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US-Pakistan ties not at India's cost: Blackwill

Aziz Haniffa in Washington, DC

As Prime Minister Atal Bihari Vajpayee arrived in the US on Wednesday afternoon from Moscow, US Ambassador to India Robert D Blackwill, who met him on arrival, predicted that US President George W Bush in his November 9 meeting with Vajpayee would assure the Indian prime minister that renewed US-Pakistan ties would not be at the cost of blossoming US-India relations.

In an exclusive interview with rediff.com, Blackwill, who arrived in Washington on Monday on the same plane with Defence Secretary Donald Rumsfeld -- who visited New Delhi for talks with Defence Minister George Fernandes -- indicated that the US has been urging India to resurrect its dialogue with Pakistan.

He implied that Washington would like Vajpayee to meet with Pakistan's President Pervez Musharraf, while both leaders are in New York.

But he acknowledged that it is clearly India's prerogative whether to do so or not.

India has ruled out any such meeting till Pakistan's eschews fomenting cross-border terrorism in Kashmir.

In the interview, Blackwill also categorically ruled out any diplomatic activism by the US to insert itself to help resolve the simmering Kashmir problem between India and Pakistan, particularly following increased tension after a suicide bombing attack on Srinagar's legislature that killed at least 35 people.

Blackwill said, "In the first instance, we trust that the talks will give some further momentum to the US-India bilateral relationship. As you say, they haven't met before, and although they have spoken on the phone several times, they've exchanged many messages and letter, but they haven't actually met. So that will be important for the two leaders actually to sit down and have a chance for a prolonged conversation."

"Second," he said, "they will discuss a variety of issues, which are already on the international agenda in addition to our bilateral cooperation. Of course, the war on terrorism is an extremely important one. India was one of the very first countries to wholeheartedly join the international coalition on the global war against terrorism. So we would expect that to be a major subject of discussion."

Blackwill also said another important agenda item would be the 'future of Afghanistan'.

"This is an issue that India, the United States and a variety of other countries and the United Nations are vigorously discussing and seeking to assist the anti-Taleban forces inside Afghanistan and outside Afghanistan to assist them to come to a new broadbased coalition post-Taleban regime. So that undoubtedly will also be discussed," he said.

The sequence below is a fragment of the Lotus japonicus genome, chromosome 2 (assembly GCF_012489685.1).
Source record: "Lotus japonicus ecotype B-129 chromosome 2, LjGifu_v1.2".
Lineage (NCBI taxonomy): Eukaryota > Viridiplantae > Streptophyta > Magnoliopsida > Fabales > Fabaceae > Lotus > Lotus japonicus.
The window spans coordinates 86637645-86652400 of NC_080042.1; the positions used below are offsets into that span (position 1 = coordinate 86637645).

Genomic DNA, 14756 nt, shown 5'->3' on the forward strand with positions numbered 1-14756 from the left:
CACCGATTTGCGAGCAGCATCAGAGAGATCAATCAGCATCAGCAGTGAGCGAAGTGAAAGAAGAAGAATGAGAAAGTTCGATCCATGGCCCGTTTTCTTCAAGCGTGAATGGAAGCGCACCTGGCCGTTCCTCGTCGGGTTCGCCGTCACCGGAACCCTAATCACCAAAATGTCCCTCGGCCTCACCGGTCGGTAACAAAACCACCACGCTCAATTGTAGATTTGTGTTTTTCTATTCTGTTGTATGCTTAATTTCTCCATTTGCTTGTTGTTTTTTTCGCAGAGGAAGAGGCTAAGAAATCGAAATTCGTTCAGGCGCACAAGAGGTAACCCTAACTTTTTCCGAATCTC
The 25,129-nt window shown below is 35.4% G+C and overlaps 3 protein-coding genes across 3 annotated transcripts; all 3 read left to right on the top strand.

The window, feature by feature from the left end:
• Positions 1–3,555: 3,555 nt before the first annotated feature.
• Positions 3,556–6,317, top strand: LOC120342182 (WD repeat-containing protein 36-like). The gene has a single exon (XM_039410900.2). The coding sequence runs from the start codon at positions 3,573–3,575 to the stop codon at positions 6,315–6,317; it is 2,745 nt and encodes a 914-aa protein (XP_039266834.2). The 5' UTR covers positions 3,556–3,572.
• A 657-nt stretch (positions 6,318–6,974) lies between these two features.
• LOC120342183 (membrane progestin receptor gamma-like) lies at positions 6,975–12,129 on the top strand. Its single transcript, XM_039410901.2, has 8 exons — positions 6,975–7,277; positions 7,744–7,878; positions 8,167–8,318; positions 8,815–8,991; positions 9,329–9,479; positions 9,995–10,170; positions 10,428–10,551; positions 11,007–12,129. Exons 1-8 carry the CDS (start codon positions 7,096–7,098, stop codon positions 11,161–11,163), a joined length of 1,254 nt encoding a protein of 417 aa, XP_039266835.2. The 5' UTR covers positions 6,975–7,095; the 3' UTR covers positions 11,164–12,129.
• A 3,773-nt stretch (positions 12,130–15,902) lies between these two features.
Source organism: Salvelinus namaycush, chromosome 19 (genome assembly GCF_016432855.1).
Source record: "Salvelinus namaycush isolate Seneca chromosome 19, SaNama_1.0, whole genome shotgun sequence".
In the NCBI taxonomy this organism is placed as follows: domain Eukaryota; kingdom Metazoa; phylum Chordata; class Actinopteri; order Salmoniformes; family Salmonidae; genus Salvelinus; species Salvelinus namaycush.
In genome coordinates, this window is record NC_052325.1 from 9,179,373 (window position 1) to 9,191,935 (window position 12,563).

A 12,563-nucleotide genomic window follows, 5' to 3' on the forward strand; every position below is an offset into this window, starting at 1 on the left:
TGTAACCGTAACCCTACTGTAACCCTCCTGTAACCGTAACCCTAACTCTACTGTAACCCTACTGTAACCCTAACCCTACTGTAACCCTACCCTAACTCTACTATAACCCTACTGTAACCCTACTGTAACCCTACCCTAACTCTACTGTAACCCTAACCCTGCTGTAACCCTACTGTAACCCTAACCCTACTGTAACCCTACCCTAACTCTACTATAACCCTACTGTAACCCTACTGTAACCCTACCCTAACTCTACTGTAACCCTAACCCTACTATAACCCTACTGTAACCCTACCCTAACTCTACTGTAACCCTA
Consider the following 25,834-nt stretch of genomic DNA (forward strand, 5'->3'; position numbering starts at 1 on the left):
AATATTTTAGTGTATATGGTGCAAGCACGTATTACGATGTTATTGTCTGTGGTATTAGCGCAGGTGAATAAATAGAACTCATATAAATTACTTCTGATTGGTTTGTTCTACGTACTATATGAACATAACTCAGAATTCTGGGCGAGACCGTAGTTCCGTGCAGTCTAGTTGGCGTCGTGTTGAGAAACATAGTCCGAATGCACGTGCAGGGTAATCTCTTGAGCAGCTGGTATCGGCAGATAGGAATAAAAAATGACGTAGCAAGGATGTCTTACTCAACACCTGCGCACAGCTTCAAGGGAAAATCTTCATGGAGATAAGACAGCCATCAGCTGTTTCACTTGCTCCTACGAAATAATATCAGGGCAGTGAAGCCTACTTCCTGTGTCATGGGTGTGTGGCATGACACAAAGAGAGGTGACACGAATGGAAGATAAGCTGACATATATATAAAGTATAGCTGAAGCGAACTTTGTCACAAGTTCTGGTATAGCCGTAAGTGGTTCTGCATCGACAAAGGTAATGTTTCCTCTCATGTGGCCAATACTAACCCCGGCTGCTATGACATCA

The envoy, who is said to be the catalyst for a Bush-Vajpayee summit, when it was learnt that the latter would be coming to the US to attend the United Nations General Assembly session, acknowledged, "I would probably say that we will undoubtedly urge the prime minister to have high-level discussions with Pakistan on issues of mutual concern between India and Pakistan. We believe that these discussions will further the post-Agra dialogue between the two."

"But, of course, it will be entirely up to the two governments to see whether that happens or not," he said.

Blackwill also predicted the summit there would be a significant boost to the US-India economic relationship.

"So it will be a very full agenda and I know the president is very much looking forward to having this sustained discussion with the prime minister," he said.

Blackwill acknowledged that the US could very well understand India's angst over Washington's all encompassing embrace of Pakistan in its anti-terrorism campaign.

"It seems to me that it's quite natural for India to be concerned with Pakistan and to be concerned with the US relationship with Pakistan, and indeed, given the history of these relationships, it would be peculiar if India wasn't preoccupied with these subjects."

Blackwill declared: "We see enormous promise in the transformation of the US-India relationship and therefore that stands alone. Second, with respect to Pakistan, we believe that the United States can have good relations with India and with Pakistan. We do not believe this is a zero-sum game. We do not believe that if progress has been made in the US relationship with Pakistan that means by definition that somehow India has suffered. We don't believe that's the case."

"And thirdly," he noted, "we have assured the government of India frequently that we will take no steps with Pakistan that will endanger India."

On US policy toward Kashmir, Blackwill said, "It has not changed. It's exactly the same as before. We do not see a role for an intermediary evolution in American policy toward Kashmir. We are not going to become diplomatically involved in Kashmir."

But he said, "We will urge the two countries to discuss the issue as appropriate and we will say that if we can be helpful in those discussions in a general sense, we are happy to do so."

He reiterated, "We do not envision any American diplomatic activism with regard to Kashmir."

Blackwill also said President Bush would assure Vajpayee that the US-led coalition's anti-terrorism campaign was global, including terrorism perpetrated against India.

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